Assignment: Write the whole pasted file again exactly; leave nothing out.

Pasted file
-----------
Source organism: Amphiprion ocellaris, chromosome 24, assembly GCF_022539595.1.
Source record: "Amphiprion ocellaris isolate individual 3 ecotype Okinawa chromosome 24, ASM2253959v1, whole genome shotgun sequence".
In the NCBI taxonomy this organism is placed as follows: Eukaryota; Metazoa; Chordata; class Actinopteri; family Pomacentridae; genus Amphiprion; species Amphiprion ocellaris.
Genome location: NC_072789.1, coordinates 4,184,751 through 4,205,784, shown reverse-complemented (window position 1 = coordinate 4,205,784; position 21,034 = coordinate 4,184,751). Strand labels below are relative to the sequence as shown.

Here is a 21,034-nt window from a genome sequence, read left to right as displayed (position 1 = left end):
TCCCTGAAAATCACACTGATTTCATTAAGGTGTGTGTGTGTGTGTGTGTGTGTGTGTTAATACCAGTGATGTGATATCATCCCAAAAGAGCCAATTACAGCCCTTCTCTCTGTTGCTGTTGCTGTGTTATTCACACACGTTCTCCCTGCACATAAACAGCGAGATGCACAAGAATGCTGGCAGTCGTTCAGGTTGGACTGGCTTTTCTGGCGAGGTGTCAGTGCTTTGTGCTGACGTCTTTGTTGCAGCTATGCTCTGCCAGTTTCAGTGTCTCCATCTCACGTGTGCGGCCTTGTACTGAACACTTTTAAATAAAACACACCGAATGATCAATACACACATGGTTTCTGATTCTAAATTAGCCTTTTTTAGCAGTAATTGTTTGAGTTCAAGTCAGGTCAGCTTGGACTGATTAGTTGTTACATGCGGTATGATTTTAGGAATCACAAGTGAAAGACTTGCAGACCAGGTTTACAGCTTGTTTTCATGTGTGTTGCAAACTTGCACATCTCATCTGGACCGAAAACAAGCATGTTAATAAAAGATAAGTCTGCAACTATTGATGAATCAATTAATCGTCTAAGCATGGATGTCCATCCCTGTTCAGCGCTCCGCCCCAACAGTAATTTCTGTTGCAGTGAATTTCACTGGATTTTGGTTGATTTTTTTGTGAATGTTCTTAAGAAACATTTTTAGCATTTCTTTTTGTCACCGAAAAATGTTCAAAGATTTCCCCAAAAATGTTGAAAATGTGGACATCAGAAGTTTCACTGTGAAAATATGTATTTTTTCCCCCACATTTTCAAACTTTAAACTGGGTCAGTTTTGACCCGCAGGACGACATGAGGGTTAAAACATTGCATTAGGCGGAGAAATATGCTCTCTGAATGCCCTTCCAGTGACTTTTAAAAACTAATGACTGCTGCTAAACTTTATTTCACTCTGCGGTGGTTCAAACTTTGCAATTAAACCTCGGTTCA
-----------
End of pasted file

Source organism: Amphiprion ocellaris, chromosome 24, assembly GCF_022539595.1.
Source record: "Amphiprion ocellaris isolate individual 3 ecotype Okinawa chromosome 24, ASM2253959v1, whole genome shotgun sequence".
In the NCBI taxonomy this organism is placed as follows: Eukaryota; Metazoa; Chordata; class Actinopteri; family Pomacentridae; genus Amphiprion; species Amphiprion ocellaris.
Genome location: NC_072789.1, coordinates 4,184,751 through 4,205,784, shown reverse-complemented (window position 1 = coordinate 4,205,784; position 21,034 = coordinate 4,184,751). Strand labels below are relative to the sequence as shown.

Here is a 21,034-nt window from a genome sequence, read left to right as displayed (position 1 = left end):
TCCCTGAAAATCACACTGATTTCATTAAGGTGTGTGTGTGTGTGTGTGTGTGTGTGTTAATACCAGTGATGTGATATCATCCCAAAAGAGCCAATTACAGCCCTTCTCTCTGTTGCTGTTGCTGTGTTATTCACACACGTTCTCCCTGCACATAAACAGCGAGATGCACAAGAATGCTGGCAGTCGTTCAGGTTGGACTGGCTTTTCTGGCGAGGTGTCAGTGCTTTGTGCTGACGTCTTTGTTGCAGCTATGCTCTGCCAGTTTCAGTGTCTCCATCTCACGTGTGCGGCCTTGTACTGAACACTTTTAAATAAAACACACCGAATGATCAATACACACATGGTTTCTGATTCTAAATTAGCCTTTTTTAGCAGTAATTGTTTGAGTTCAAGTCAGGTCAGCTTGGACTGATTAGTTGTTACATGCGGTATGATTTTAGGAATCACAAGTGAAAGACTTGCAGACCAGGTTTACAGCTTGTTTTCATGTGTGTTGCAAACTTGCACATCTCATCTGGACCGAAAACAAGCATGTTAATAAAAGATAAGTCTGCAACTATTGATGAATCAATTAATCGTCTAAGCATGGATGTCCATCCCTGTTCAGCGCTCCGCCCCAACAGTAATTTCTGTTGCAGTGAATTTCACTGGATTTTGGTTGATTTTTTTGTGAATGTTCTTAAGAAACATTTTTAGCATTTCTTTTTGTCACCGAAAAATGTTCAAAGATTTCCCCAAAAATGTTGAAAATGTGGACATCAGAAGTTTCACTGTGAAAATATGTATTTTTTCCCCCACATTTTCAAACTTTAAACTGGGTCAGTTTTGACCCGCAGGACGACATGAGGGTTAAAACATTGCATTAGGCGGAGAAATATGCTCTCTGAATGCCCTTCCAGTGACTTTTAAAAACTAATGACTGCTGCTAAACTTTATTTCACTCTGCGGTGGTTCAAACTTTGCAATTAAACCTCGGTTCA